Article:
New Brunswick History and Other Stuff

Life in the Backwoods of New Brunswick, 1845

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Life in the Backwoods of New Brunswick

These excerpts are from Sketches and Tales Illustrative of Life in the Backwoods of New Brunswick, North America, by Frances Beavan, published in London in 1845.

The author had a favourable view of New Brunswick and, when things were not just as she would have preferred, she apologised at length for our ancestors’ peculiarities. My favourite tract is the one about morals and religion which is a 220 word explanation for New Brunswickers’ lack of culture and education. She hoped that these deficiencies would be corrected as British institutions took root.

Some spelling has been corrected, but the odd sentence structure has been retained. The Romantic era writing style is noted, but somehow seems appropriate to these word-pictures.


When people have a particular kind of work requiring to be done quickly, and strength to accomplish it, they invite their neighbours to come, and, if necessary, bring with them their horses or oxen. Frolics are used for building log huts, chopping, piling, ploughing, planting, and hoeing. The ladies also have their particular frolics, such as wool-picking, or cutting out and making the home-spun woollen clothes for winter. The entertainment given on such occasions is such as the house people can afford; for the men, roast mutton, pot pie, pumpkin pie, and rum dough nuts; for the ladies, tea, some scandal, and plenty of “sweet cake”, with stewed apple and custards. There are, at certain seasons, a great many of these frolics, and the people never grow tired of attending them, knowing that the logs on their own fallows will disappear all the quicker for it.

Sugar Making:

A visit to a sugar-camp is an interesting sight to a stranger – it may, perhaps, be two or three miles through the woods to where a sufficient number of maple trees may be found close enough together to render it eligible for sugar-making. All the different kinds of maple yield a sweet sap, but the “rock maple” is the species particularly used for sugar, and perhaps a thousand of these trees near together constitute what is called a sugar-bush. Here, then, a rude hut, but withal picturesque in its appearance, is erected – it is formed of logs, and covered with broad sheets of birch bark. For the universal use of this bark I think the Indians must have given the example. Many beautiful articles are made by them of it, and to the back settlers it is invaluable. As an inside roofing, it effectually resists the rain – baskets for gathering the innumerable tribe of summer berries, and boxes for packing butter are made of it – calabashes for drinking are formed of it in an instant by the bright forest stream. Many a New Brunswick belle has worn it for a head-dress as the dames of more polished lands do frames of French willow; and it is said the title deeds of many a broad acre in America have been written on no other parchment than its smooth and vellum-like folds. The sugar-maker’s bark-covered hut contains his bedding and provisions, consisting of little save the huge round loaf of bread, known as the “shanty loaf” – his beverage, or substitute for tea, is made of the leaves of the winter green, or the hemlock boughs which grow beside him, and his sweetening being handy bye, he wants nothing more. A notch is cut in the tree, from which the sap flows, and beneath it a piece of shingle is inserted for a spout to conduct it into troughs, or bark dishes, placed at the foot of the tree. The cold frosty nights, followed by warm sunny days, making it run freely, clear as water, and slightly sweet – from these troughs, or bark dishes, it is collected in pails, by walking upon the now soft snow, by the aid of snow shoes, and poured into barrels which stand near the boilers, ready to supply them as the syrup boils down. When it reaches the consistence required for sugar, it is poured into moulds of different forms. Visits to these sugar camps are a great amusement of the young people of the neighbourhood in which they are, who make parties for that purpose – the great treat is the candy, made by dashing the boiling syrup on the snow, where it instantly congeals, transparent and crisp, into sheets. At first the blazing fire and boiling cauldron look strange, amid the solemn loneliness of the forest, along whose stately aisles of cathedral-like grandeur the eye may gaze for days, and see no living thing – the ear hear no sound, save it may be the tapping of the woodpecker, or the whispering of the wind as it sighs through the boughs, seeming to mourn with them for the time when the white man knew them not. But these thoughts pass away when the proprietor, with his pale intelligent face, shaded by a flapping sun hat from the glaring snow, presses us hospitably to “take along a junk of candy, a lump of sugar”, or a cup of the syrup. He sees nothing picturesque or romantic in the whole affair, and only calculates if it will pay for the time it occupies; at the same time, with the produce of his labours he is extremely “clever”, this being the term for generous or hospitable, and one is sometimes startled at its application, especially to women; the persons in England, to whom it is applied, are so unlike the clever women of New Brunswick, those dear old creatures, who know not the difference between Milton and Dilworth, and whose very woolen gowns are redolent of all-spice and apples.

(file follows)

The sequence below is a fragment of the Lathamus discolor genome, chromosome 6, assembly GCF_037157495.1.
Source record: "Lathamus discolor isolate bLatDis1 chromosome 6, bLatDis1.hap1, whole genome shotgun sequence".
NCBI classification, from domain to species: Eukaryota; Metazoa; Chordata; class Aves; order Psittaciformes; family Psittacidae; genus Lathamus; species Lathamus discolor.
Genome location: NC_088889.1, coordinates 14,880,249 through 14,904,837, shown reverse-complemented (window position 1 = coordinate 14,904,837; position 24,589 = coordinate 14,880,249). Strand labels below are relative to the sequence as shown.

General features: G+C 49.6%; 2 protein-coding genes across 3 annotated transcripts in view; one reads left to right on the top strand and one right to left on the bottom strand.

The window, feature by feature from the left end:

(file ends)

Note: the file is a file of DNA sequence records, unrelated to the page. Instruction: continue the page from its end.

Morals and Religion: